56.           These two conversations want to talk to each other. They are speaking the same language. They recognize each other's voices.
57.           Smart denominations will get out of the way and help the inevitable to happen sooner.
58.           If willingness to get out of the way is taken as a measure of IQ, then very few denominations have yet wised up.
59.           However subliminally at the moment, millions of people now online perceive denominations as little more than quaint legal fictions that are actively preventing these conversations from intersecting.
60.           This is suicidal. Churches want to talk to denominations.
61.           Sadly, the part of the company a networked church wants to talk to is usually hidden behind a smokescreen of hucksterism, of language that rings false—and often is.
62.           Churches do not want to talk to flacks and hucksters. They want to participate in the conversations going on behind the churchy firewall.
63.           De-cloaking, getting personal: We are those churches. We want to talk toyou.
64.           We want access to your churchy information, to your plans and strategies, your best thinking, your genuine knowledge. We will not settle for the 4-color brochure, for web sites chock-a-block with eye candy but lacking any substance.
65.           We're also the workers who make your denominations go. We want to talk to customers directly in our own voices, not in platitudes written into a script.
66.           As churches, as workers, both of us are sick to death of getting our information by remote control. Why do we need faceless annual reports and third-hand church research studies to introduce us to each other?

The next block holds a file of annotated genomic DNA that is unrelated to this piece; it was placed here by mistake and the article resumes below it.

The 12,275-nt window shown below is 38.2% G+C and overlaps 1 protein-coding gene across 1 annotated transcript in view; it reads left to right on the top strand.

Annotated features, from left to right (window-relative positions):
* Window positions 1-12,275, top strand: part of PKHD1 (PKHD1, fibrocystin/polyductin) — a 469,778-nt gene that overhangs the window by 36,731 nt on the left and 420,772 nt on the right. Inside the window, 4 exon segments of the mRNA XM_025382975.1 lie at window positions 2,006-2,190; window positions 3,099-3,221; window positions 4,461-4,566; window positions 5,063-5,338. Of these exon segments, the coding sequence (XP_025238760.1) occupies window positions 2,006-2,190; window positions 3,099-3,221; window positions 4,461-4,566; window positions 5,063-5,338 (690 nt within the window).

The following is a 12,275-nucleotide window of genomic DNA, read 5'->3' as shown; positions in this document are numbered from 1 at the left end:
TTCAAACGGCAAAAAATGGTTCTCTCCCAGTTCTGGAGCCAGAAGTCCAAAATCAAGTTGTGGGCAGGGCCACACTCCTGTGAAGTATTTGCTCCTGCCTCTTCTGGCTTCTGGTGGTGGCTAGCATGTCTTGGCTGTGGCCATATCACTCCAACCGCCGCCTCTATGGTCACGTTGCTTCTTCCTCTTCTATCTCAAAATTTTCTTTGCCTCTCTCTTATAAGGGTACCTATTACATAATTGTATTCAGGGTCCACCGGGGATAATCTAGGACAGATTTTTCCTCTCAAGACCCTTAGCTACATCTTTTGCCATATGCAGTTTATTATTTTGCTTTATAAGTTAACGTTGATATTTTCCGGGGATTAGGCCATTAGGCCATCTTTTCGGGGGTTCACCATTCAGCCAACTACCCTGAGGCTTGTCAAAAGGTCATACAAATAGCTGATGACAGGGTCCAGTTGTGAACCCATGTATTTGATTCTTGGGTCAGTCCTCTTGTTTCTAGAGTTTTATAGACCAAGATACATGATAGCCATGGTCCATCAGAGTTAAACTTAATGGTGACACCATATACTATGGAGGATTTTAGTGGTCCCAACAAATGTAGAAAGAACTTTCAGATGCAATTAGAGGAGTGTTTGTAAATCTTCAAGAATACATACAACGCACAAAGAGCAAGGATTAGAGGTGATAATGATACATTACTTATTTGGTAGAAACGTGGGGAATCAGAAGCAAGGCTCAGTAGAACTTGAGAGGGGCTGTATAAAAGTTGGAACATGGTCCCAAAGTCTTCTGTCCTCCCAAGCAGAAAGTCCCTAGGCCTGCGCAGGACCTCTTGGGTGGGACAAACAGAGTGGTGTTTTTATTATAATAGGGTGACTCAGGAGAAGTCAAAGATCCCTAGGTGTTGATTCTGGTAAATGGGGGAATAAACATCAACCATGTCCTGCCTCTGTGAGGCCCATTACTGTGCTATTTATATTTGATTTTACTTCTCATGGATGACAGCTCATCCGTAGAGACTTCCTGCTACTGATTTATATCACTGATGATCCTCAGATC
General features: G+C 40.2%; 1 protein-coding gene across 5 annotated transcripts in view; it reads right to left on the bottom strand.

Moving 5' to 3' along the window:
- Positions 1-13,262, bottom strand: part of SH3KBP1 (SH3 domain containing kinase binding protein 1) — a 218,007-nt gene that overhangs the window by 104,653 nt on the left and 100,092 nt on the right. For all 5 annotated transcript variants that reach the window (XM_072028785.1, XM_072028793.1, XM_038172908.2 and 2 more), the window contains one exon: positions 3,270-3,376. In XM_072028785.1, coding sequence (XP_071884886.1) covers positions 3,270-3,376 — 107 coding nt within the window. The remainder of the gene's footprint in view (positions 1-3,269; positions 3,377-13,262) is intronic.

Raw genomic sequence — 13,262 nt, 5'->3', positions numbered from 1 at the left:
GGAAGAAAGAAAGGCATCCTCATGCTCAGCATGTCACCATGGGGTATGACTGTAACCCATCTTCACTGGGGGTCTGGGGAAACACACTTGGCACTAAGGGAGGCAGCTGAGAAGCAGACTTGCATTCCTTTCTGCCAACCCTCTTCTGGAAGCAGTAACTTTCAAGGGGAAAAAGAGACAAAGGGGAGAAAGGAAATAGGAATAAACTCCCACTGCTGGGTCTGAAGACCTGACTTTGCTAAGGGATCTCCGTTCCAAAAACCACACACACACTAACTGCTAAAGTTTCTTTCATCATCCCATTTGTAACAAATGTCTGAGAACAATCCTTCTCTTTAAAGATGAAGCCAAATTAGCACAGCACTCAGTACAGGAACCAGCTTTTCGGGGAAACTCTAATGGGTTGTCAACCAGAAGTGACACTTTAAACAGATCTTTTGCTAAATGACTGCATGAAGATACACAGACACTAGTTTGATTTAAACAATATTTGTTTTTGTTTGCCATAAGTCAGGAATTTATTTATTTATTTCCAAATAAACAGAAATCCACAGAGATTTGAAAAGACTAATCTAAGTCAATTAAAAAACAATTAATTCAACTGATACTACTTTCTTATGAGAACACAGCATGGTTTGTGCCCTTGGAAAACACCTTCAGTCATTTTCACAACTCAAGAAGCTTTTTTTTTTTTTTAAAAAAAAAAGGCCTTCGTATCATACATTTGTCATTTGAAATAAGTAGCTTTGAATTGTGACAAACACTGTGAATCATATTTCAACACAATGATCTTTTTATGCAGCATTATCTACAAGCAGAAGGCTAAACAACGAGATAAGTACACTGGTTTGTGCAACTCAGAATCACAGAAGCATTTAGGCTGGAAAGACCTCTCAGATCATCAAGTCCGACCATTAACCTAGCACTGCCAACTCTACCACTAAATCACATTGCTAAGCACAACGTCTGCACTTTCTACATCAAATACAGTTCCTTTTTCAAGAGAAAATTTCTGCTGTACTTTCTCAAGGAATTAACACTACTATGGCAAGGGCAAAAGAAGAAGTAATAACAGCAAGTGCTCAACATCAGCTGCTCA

67.           As churches, as workers, we wonder why you're not listening. You seem to be speaking a different language.
68.           The inflated self-important jargon you sling around—in the press, at your conferences—what's that got to do with us?
69.           Maybe you're impressing your investors. Maybe you're impressing Wall Street. You're not impressing us.
70.           If you don't impress us, your investors are going to take a bath. Don't they understand this? If they did, they wouldn't let you talk that way.
71.           Your tired notions of "the church" make our eyes glaze over. We don't recognize ourselves in your projections—perhaps because we know we're already elsewhere.
72.           We like this new churchplace much better. In fact, we are creating it.
73.           You're invited, but it's our world. Take your shoes off at the door. If you want to barter with us, get down off that camel!
74.           We are immune to advertising. Just forget it.